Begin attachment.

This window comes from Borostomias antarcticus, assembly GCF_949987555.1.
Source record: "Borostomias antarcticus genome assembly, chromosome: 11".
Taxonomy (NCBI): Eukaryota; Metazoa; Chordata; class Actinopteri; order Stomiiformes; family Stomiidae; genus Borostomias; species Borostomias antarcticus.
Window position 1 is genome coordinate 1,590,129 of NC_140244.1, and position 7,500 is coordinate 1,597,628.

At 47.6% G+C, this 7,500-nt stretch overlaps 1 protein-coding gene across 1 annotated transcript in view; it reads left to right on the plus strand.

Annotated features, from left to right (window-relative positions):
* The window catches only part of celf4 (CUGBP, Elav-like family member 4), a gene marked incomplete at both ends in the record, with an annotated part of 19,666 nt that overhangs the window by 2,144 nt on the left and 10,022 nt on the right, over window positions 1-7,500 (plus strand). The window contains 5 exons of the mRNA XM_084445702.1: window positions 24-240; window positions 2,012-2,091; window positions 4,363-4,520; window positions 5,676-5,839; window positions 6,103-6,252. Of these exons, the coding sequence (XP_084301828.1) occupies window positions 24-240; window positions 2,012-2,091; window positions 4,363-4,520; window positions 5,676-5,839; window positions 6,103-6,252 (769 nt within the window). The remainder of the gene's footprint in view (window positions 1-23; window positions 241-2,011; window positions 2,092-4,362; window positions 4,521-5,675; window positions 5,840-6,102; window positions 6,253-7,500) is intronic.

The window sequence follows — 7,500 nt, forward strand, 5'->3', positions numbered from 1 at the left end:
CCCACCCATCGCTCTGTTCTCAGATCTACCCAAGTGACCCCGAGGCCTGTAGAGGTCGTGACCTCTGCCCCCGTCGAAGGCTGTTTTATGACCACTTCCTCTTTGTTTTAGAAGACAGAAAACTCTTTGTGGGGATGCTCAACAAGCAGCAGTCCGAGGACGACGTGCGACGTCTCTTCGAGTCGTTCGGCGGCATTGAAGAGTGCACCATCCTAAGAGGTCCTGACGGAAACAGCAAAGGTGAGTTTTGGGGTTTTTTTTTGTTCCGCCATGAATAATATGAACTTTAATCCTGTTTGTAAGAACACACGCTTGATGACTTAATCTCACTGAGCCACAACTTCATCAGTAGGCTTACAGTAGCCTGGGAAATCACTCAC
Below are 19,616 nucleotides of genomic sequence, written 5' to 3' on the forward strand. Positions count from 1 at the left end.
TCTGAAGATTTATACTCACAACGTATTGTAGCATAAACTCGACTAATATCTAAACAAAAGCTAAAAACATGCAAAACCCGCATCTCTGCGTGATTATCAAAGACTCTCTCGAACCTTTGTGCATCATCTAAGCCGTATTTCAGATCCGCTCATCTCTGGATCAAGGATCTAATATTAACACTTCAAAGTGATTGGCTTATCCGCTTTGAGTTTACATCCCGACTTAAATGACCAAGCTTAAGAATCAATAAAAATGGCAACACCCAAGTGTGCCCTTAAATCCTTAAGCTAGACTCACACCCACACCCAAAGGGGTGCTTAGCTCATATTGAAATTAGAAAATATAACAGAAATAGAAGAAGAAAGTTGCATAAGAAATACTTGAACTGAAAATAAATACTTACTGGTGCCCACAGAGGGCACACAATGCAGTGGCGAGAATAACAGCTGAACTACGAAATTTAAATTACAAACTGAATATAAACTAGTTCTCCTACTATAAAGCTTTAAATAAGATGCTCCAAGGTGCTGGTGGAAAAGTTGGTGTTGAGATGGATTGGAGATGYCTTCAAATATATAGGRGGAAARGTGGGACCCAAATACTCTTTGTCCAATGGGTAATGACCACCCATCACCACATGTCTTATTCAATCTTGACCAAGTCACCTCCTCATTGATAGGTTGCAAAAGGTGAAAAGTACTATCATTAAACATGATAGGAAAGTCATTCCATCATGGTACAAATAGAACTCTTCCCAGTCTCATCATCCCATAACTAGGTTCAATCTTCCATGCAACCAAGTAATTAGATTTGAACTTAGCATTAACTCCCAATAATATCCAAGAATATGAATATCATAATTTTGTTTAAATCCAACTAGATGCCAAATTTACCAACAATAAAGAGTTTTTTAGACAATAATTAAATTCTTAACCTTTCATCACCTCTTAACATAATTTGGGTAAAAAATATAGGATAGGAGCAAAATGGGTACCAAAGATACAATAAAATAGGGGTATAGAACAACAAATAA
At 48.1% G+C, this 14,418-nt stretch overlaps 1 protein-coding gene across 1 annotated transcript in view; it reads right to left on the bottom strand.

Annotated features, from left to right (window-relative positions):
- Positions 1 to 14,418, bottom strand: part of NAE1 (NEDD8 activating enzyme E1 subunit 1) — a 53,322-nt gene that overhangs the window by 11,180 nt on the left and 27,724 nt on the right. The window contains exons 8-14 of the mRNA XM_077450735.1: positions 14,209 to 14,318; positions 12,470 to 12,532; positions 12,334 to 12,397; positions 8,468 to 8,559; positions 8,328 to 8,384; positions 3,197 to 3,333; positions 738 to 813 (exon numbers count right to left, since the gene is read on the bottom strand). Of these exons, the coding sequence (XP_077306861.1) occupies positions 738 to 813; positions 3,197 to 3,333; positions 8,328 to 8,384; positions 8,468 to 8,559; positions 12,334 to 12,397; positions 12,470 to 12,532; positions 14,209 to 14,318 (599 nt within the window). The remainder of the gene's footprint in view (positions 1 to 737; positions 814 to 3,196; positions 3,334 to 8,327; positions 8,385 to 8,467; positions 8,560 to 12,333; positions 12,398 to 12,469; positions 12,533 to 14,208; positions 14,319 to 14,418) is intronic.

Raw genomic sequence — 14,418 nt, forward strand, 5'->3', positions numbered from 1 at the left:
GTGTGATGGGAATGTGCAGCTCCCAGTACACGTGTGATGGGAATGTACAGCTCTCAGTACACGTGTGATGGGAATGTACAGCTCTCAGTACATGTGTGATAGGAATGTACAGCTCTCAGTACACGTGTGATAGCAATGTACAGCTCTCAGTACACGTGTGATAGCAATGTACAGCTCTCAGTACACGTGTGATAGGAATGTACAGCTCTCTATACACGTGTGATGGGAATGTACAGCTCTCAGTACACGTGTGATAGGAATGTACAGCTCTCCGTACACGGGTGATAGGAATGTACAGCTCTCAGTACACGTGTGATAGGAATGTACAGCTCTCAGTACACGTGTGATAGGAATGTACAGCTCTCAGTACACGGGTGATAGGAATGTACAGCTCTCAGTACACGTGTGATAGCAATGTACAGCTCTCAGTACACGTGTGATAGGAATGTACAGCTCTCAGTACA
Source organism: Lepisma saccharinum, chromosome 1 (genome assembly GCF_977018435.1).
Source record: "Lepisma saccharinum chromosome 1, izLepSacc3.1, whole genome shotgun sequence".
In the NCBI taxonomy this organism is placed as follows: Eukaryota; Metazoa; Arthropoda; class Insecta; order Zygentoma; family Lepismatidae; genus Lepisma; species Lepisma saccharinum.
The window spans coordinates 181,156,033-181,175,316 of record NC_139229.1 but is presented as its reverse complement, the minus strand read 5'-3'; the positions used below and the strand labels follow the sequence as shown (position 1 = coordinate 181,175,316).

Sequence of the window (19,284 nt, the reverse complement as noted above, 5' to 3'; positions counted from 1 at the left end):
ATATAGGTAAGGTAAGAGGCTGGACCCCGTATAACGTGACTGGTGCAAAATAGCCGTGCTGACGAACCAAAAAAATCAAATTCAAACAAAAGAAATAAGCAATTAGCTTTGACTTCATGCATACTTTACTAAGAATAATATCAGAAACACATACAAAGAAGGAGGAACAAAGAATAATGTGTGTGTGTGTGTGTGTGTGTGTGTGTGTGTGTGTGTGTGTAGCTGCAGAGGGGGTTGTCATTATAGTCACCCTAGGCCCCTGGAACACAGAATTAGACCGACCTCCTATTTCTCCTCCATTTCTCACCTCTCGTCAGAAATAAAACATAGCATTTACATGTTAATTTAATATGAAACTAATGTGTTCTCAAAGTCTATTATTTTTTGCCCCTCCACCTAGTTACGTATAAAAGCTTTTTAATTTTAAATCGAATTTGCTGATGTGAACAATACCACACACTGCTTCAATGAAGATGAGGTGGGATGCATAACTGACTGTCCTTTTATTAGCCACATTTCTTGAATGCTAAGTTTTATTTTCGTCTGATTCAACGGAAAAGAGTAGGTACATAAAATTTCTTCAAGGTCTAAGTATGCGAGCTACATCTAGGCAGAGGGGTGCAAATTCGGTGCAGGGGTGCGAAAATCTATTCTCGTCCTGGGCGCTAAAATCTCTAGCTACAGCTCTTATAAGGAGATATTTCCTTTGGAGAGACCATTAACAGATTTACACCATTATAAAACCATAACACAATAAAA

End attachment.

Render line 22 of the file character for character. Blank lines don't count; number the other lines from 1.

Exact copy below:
ATATAGGTAAGGTAAGAGGCTGGACCCCGTATAACGTGACTGGTGCAAAATAGCCGTGCTGACGAACCAAAAAAATCAAATTCAAACAAAAGAAATAAGCAATTAGCTTTGACTTCATGCATACTTTACTAAGAATAATATCAGAAACACATACAAAGAAGGAGGAACAAAGAATAATGTGTGTGTGTGTGTGTGTGTGTGTGTGTGTGTGTGTGTGTGTAGCTGCAGAGGGGGTTGTCATTATAGTCACCCTAGGCCCCTGGAACACAGAATTAGACCGACCTCCTATTTCTCCTCCATTTCTCACCTCTCGTCAGAAATAAAACATAGCATTTACATGTTAATTTAATATGAAACTAATGTGTTCTCAAAGTCTATTATTTTTTGCCCCTCCACCTAGTTACGTATAAAAGCTTTTTAATTTTAAATCGAATTTGCTGATGTGAACAATACCACACACTGCTTCAATGAAGATGAGGTGGGATGCATAACTGACTGTCCTTTTATTAGCCACATTTCTTGAATGCTAAGTTTTATTTTCGTCTGATTCAACGGAAAAGAGTAGGTACATAAAATTTCTTCAAGGTCTAAGTATGCGAGCTACATCTAGGCAGAGGGGTGCAAATTCGGTGCAGGGGTGCGAAAATCTATTCTCGTCCTGGGCGCTAAAATCTCTAGCTACAGCTCTTATAAGGAGATATTTCCTTTGGAGAGACCATTAACAGATTTACACCATTATAAAACCATAACACAATAAAA